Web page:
What exactly is something that helps with you?
Safe Hiking in Nature
Grandma Knows Best
My grandmother used to tell me that if you bruise the Plaintain plant and put its juice on a mosquito bite, it stops itching. This is especially effective for the nettle. I have to say that I still do this a lot, especially because it grows over between the paving stones and is therefore easy to find.
I used to use citronella a lot. You probably know it, from those candles that burn outside on the terrace in the summer evening. In the end it has never been proven that it helps, that it keeps the mosquitoes at bay. Most mosquitoes stay away for a while and then they seem accustomed to the smell and come anyway.
- Bees / Wasps / Hornets
These creatures are slightly larger and therefore the irritation spot is also slightly larger and it often takes a little longer before it is over.
Once I was stung by a bee. I was looking at a beehive that was placed in the forest. When I stepped off the path to take a picture. I immediately saw that a number of bees came flying towards me. Scared the hell out of me! I was at least 10 meters away from those hives. Of course I ran and knocked off some of them. One managed to sting me on my cheekbone anyway.
Luckily there was a family who walked the same path and saw me running in panic… (I really wonder what that looked like – slapstick images I see in front of me) When the threat was over I ran to them. It turned out the sting was still in my cheekbone and the father pulled it out for me.
I suffered from this hump for quite a long time and my cheekbone felt painful when I happened to lean on it.
The best thing you can do against the itching of this stitch is to cool it with ice and apply an itch repellent lotion or ointment.
If you keep scratching a spot, the substance inside continues to irritate the spot and spread. This only exacerbates the symptoms. It itches and so you want to scratch and that is exactly what you should not do!
I had tiger balm with me and put it on the spot every night.
I’m almost afraid to say I’ve never had these in or on my body… Then I’ll probably find a leech on my body the next trip 🙂
When I went into the jungle on Sumatra for a few days to see the Orangutan, the Dutch couple both had a leech on them in turns.
Safe Hiking in Nature of India
Also in India I had to wear high, special socks several times to keep out leeches. Also in Thailand, Khao Yai, they advise this. There we saw how a leech disappeared through the sneaker of a fellow traveler in her shoe. You know that gauze which is often on the front / top of the sneaker. I never expected a leech to get through that…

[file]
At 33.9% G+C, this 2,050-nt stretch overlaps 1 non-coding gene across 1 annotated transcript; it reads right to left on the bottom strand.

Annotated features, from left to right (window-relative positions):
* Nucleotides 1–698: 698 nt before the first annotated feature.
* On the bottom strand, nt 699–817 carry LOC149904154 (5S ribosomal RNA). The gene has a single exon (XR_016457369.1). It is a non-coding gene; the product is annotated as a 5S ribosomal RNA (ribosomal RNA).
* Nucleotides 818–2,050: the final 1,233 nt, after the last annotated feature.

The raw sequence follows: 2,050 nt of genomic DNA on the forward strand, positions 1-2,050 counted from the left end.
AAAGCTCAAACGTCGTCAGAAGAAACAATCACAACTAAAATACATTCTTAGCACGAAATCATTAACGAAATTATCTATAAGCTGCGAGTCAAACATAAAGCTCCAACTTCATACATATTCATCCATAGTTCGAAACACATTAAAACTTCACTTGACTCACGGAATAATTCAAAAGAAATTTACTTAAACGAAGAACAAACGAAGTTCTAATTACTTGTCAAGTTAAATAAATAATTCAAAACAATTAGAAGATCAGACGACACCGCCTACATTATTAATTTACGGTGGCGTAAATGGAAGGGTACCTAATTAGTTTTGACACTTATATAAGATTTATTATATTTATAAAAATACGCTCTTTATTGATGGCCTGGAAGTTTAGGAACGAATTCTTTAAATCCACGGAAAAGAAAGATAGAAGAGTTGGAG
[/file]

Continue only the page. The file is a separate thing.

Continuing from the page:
Luckily, she was also wearing one of those anti-leech socks. Such a sock is made of very tightly woven fabric or also of polyester/nylon. The leech then either doesn’t get a grip on the sock or just can’t get through because the sock is so tightly woven.
Which is nice to know that a leech doesn’t have any diseases and doesn’t actually cause any pain. What can happen is that the wound that is left behind eventually ignites. So you have to keep it clean and well cared for. The wound is ususally gone after a week.
What you should certainly not do is burn the leech with a cigarette while it is still attached to your body. The leech will release quickly…it will… But it can happen that he vomits out his stomach contents, which then gets into your body. There could be all kinds of bacteria in here, causing inflammation.
Did you know there are leeches in the Netherlands? They don’t like people, so it’s a bit unknown. They live in fresh water and there are no less than 30 different species in the Netherlands!
There are also snakes in the Netherlands. Most of them are fortunately non-toxic and in general you won’t get close to them. In the Engbertsdijksvenen I took a nice walk a couple of times and went looking for the viper with my nephews.
Good to know that the viper is poisonous. It is also the only poisonous snake in Belgium and the Netherlands. That’s also good to know because you don’t have to watch out for other snakes!
Check out which poisonous snakes are present in your surrounding on the internet!!
What if you got too close, both of you didn’t pay attention and kicked oid? What do you do then?
Did you know that only 220 viper bites have been reported in the Netherlands since 1885?
It’s not very common, but you have to watch out for it. If you are allergic to snake venom it can cause very serious symptoms. The complaints range from swelling, vomiting, diarrhoea and abdominal pain. It is always necessary to consult your doctor immediately.
It’s always good to lick the place clean when you’re in nature. So if you’re not well prepared because you don’t have anything with you use your saliva. Did you know that saliva is a great alternative?
Because it contains enzymes or also called active proteins (also called histanine). They provide a faster blood vessel formation which in turn ensures a faster healing. It is not so much disinfecting what it is good for, but for recovery!
Did you find these tips useful?
Then keep them or share them for others!
Safe Hiking in Nature!
I hope you will continue to walk confidently in nature because there is of course nothing finer than to relax this way after a week of hard work!
Pilgrim Path St. Olavsleden – Norway
Hiking in Germany – The hermannshoehen Hiking Trail
Hiking the N70 – Nijmegen, The Netherlands
Or do you want to do a real pilgrimage in Spain?
I hope you love this world as much as I do!
Jacomijn is een politieagent uit Nederland die jou graag laat zien hoe je veilig, actief en gezond de wereld kan over reizen. Safe and Healthy travel is a MUST
I have learned huge knowledge from here. I am waiting for your updates
These are indeed some tips, I think need a note to note some down, thanks for sharing…
It can give so much irritation. It is huge in parts of Europe and in The Netherlands it is a problem since a couple of years!!
Good tips Jacomijn. I never heard of that caterpillar before. Sounds like something to be aware of. We are hiking again as me and my wife are spending months by a forest here in the USA. We do keep our head on a swivel as we make our way through the wilderness.